Guard Keith Erickson of the Los Angeles Lakers ambled out onto the court with his teammates to warm up for an exhibition game one night last week and Seattle Coach Al Bianchi called out to him: "Hey, Keith, who's that new guy you got with the beard?"
The new guy was Wilt Chamberlain, the man who once scored 100 points in a regulation NBA game, the man who once took 55 rebounds against the Boston Celtics. He is now a Laker, joining Elgin Baylor and Jerry West to make L.A.—on paper anyway—the greatest basketball team ever. Of the five best pros playing today—Wilt, Elgin, Jerry, Oscar Robertson and Bill Russell—the Lakers this season have three. The trade that sent Chamberlain from the Philadelphia 76ers to L.A. (to continue this season of sweeping statements) must rank close to the top of the most astounding deals in the history of professional sport. It is as if the Niblets people traded the Jolly Green Giant to Heinz for a soup recipe and two vats of pickles.
The Lakers coughed up more than that, really—Darrall Imhoff, Archie Clark and Jerry Chambers—but it still seemed like a brazen theft by L.A. President Jack Kent Cooke. Now the millionaire ex-Canadian could sit back in his chair at the Forum in suburban Inglewood (where there are lakes—artificial ones, to be sure—on the infield of a nearby racetrack) and watch his hirelings batter all comers.
That at least is how it looked on paper. But National Basketball Association games are played on hard, waxed wood and there the perfect deal looks more like a perfectly ticklish situation for Coach Butch van Breda Kolff. If the Lakers win the title, people will say their Aunt Gertrude or Uncle Jack Kent could have done the coaching. If the Lakers fall short, Van Breda Kolff undoubtedly will be made the goat.
And they could. Despite being the most devastating force in the game when he is in the mood, Chamberlain has been on only one championship team in his nine-year pro career. Russell, Robertson, Baylor and West have never been traded. Chamberlain has been traded twice.
A player of Chamberlain's caliber does not get shuttled around without reason, and there is reason in Chamberlain's case. He often acts like a big spoiled kid—he sulks, he refuses to go hard in practice and he has an insidious way of demoralizing a team. The Lakers last season were a happy group, with Van Breda Kolff performing the difficult trick of being both boss and buddy. But harmony can be a fragile thing among pro basketball troupers, especially on their inhuman road trips.
On the record, Laker players are optimistic about the trade, yet not one of them seems genuinely enthusiastic. "I don't think there will be any problems," said West. "We've always gotten along well and that's one reason the Lakers have always had good records in Los Angeles. Last year if we played well, we had a chance to win. Now if we play well, we're going to win."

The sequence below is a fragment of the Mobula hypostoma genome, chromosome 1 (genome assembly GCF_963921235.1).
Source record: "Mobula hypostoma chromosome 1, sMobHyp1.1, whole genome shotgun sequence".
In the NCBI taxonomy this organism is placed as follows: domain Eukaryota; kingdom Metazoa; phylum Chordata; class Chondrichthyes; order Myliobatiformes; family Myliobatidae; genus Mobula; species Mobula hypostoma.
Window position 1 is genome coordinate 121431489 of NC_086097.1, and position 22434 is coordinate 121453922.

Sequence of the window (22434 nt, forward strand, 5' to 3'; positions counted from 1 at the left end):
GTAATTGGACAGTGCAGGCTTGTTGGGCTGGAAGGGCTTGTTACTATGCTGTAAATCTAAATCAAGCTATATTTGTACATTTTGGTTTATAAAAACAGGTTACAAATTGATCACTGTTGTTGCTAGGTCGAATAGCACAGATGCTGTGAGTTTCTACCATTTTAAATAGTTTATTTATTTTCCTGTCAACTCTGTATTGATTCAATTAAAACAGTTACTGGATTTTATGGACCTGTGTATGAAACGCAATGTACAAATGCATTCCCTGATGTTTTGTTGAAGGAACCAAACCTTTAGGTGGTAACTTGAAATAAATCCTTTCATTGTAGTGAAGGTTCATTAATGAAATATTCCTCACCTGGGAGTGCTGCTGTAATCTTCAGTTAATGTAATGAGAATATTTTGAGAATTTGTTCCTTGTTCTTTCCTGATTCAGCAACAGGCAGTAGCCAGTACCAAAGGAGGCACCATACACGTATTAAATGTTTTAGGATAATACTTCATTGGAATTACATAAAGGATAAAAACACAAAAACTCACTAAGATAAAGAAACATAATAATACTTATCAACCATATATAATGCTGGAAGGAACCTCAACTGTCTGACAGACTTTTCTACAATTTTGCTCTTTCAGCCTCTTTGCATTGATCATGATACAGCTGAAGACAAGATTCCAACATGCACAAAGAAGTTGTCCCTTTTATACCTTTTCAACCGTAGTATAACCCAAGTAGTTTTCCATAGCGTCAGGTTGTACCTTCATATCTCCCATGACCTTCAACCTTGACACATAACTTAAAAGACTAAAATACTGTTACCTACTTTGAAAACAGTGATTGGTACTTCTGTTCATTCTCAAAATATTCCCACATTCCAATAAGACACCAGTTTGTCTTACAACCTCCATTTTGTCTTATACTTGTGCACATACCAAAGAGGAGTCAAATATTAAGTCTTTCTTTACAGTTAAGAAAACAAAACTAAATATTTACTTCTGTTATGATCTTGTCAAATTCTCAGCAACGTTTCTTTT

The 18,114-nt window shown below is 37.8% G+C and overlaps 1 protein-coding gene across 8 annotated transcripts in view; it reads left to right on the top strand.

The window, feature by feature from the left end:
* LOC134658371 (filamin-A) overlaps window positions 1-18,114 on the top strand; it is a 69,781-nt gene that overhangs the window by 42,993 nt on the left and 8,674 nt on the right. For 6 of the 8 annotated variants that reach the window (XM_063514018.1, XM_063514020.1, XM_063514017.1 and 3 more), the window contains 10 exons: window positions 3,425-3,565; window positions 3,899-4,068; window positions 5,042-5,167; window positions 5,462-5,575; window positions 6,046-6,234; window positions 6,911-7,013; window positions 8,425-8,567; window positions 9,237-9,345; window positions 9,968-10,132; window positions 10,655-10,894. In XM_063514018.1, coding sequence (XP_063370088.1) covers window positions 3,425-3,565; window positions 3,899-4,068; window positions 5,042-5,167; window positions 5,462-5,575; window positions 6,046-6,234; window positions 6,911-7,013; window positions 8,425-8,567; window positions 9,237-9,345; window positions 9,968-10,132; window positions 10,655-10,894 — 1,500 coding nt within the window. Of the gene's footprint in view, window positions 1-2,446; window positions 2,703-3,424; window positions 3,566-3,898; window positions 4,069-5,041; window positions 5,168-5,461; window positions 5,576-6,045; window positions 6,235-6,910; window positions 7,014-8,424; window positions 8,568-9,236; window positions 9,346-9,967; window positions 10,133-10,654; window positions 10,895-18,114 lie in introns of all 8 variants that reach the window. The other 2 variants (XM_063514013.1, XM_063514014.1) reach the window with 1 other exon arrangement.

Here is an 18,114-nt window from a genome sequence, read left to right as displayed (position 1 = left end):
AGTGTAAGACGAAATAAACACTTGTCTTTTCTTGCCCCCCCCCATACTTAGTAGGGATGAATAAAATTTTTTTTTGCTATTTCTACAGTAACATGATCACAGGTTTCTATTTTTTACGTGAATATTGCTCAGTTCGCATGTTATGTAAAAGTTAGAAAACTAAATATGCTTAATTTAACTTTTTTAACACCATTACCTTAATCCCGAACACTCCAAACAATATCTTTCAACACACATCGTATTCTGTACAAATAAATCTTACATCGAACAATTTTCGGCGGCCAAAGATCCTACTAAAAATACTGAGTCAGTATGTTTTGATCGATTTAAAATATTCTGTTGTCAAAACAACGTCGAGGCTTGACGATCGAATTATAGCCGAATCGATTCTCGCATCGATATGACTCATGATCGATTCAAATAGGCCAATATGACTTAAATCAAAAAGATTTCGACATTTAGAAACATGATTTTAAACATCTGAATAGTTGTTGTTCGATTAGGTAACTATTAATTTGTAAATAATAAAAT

Chamberlain talks as if it is a fraternity reunion. "Some of these guys I know so well," he said. "I played with Hawk [Tom Hawkins] when I was with the Globetrotters and he was with the College All-Stars. I've known Elgin who knows how many years. I've known West since he was a rookie. Freddie [Crawford] and I go back to when we played in the schoolyards in New York. I feel relaxed with these guys. This has been a much easier transition than from San Francisco to Philly. After six years with one team, it kind of hurt me. I had friends on the 76ers, too, and I'll miss them, but I've known these guys and it's been easier to adjust to them."
Still, there are nagging doubts about these two Chamberlain trades. The first one was in 1965. Chamberlain had moved west more than two years before, when the Philadelphia Warriors became the San Francisco Warriors. Sports page readers were startled when the Warriors peddled him back to their replacements in Philly, the 76ers.
The truth is, San Francisco was happy to get rid of him. Owner Franklin Mieuli figured that the club had poor attendance anyway and that the potentially excellent Nate Thurmond was rusting on the bench, so why not sell Chamberlain and use Thurmond as the nucleus of a new team, a team identified with the Bay Area rather than Pennsylvania? In return for supposedly the game's greatest player, the 76ers gave half a hill of beans: Connie Dierking, who backed up Thurmond; Lee Shaffer, who refused to report; and Paul Neumann, a good guard.